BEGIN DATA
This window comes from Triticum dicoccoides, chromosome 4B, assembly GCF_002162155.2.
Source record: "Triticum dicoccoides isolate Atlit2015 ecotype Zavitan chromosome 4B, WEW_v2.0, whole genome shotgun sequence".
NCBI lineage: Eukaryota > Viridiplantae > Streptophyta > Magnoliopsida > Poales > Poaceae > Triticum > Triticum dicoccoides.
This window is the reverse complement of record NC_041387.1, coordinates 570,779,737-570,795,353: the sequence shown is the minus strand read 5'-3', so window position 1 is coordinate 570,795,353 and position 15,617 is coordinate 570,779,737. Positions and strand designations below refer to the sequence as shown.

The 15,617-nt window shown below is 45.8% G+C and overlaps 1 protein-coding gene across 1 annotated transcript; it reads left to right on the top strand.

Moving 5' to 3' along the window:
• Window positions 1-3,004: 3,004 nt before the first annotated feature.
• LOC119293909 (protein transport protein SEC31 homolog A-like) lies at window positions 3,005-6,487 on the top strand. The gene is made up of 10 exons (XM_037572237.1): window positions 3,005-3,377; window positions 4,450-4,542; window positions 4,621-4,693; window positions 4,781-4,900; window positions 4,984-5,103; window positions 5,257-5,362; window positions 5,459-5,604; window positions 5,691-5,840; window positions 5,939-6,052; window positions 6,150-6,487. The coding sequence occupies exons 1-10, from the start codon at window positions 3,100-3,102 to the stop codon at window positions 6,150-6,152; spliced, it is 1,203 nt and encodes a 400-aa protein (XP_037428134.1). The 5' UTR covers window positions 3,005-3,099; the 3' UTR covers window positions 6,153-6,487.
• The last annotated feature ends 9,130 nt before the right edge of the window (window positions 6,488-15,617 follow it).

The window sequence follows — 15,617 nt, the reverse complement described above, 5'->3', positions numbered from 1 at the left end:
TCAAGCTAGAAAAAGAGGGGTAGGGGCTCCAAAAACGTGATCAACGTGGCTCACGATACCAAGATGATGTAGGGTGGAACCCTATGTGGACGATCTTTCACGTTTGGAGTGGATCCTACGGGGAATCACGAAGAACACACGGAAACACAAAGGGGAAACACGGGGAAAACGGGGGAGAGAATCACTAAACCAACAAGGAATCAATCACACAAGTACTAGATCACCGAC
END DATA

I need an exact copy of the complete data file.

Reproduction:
This window comes from Triticum dicoccoides, chromosome 4B, assembly GCF_002162155.2.
Source record: "Triticum dicoccoides isolate Atlit2015 ecotype Zavitan chromosome 4B, WEW_v2.0, whole genome shotgun sequence".
NCBI lineage: Eukaryota > Viridiplantae > Streptophyta > Magnoliopsida > Poales > Poaceae > Triticum > Triticum dicoccoides.
This window is the reverse complement of record NC_041387.1, coordinates 570,779,737-570,795,353: the sequence shown is the minus strand read 5'-3', so window position 1 is coordinate 570,795,353 and position 15,617 is coordinate 570,779,737. Positions and strand designations below refer to the sequence as shown.

The 15,617-nt window shown below is 45.8% G+C and overlaps 1 protein-coding gene across 1 annotated transcript; it reads left to right on the top strand.

Moving 5' to 3' along the window:
• Window positions 1-3,004: 3,004 nt before the first annotated feature.
• LOC119293909 (protein transport protein SEC31 homolog A-like) lies at window positions 3,005-6,487 on the top strand. The gene is made up of 10 exons (XM_037572237.1): window positions 3,005-3,377; window positions 4,450-4,542; window positions 4,621-4,693; window positions 4,781-4,900; window positions 4,984-5,103; window positions 5,257-5,362; window positions 5,459-5,604; window positions 5,691-5,840; window positions 5,939-6,052; window positions 6,150-6,487. The coding sequence occupies exons 1-10, from the start codon at window positions 3,100-3,102 to the stop codon at window positions 6,150-6,152; spliced, it is 1,203 nt and encodes a 400-aa protein (XP_037428134.1). The 5' UTR covers window positions 3,005-3,099; the 3' UTR covers window positions 6,153-6,487.
• The last annotated feature ends 9,130 nt before the right edge of the window (window positions 6,488-15,617 follow it).

The window sequence follows — 15,617 nt, the reverse complement described above, 5'->3', positions numbered from 1 at the left end:
TCAAGCTAGAAAAAGAGGGGTAGGGGCTCCAAAAACGTGATCAACGTGGCTCACGATACCAAGATGATGTAGGGTGGAACCCTATGTGGACGATCTTTCACGTTTGGAGTGGATCCTACGGGGAATCACGAAGAACACACGGAAACACAAAGGGGAAACACGGGGAAAACGGGGGAGAGAATCACTAAACCAACAAGGAATCAATCACACAAGTACTAGATCACCGAC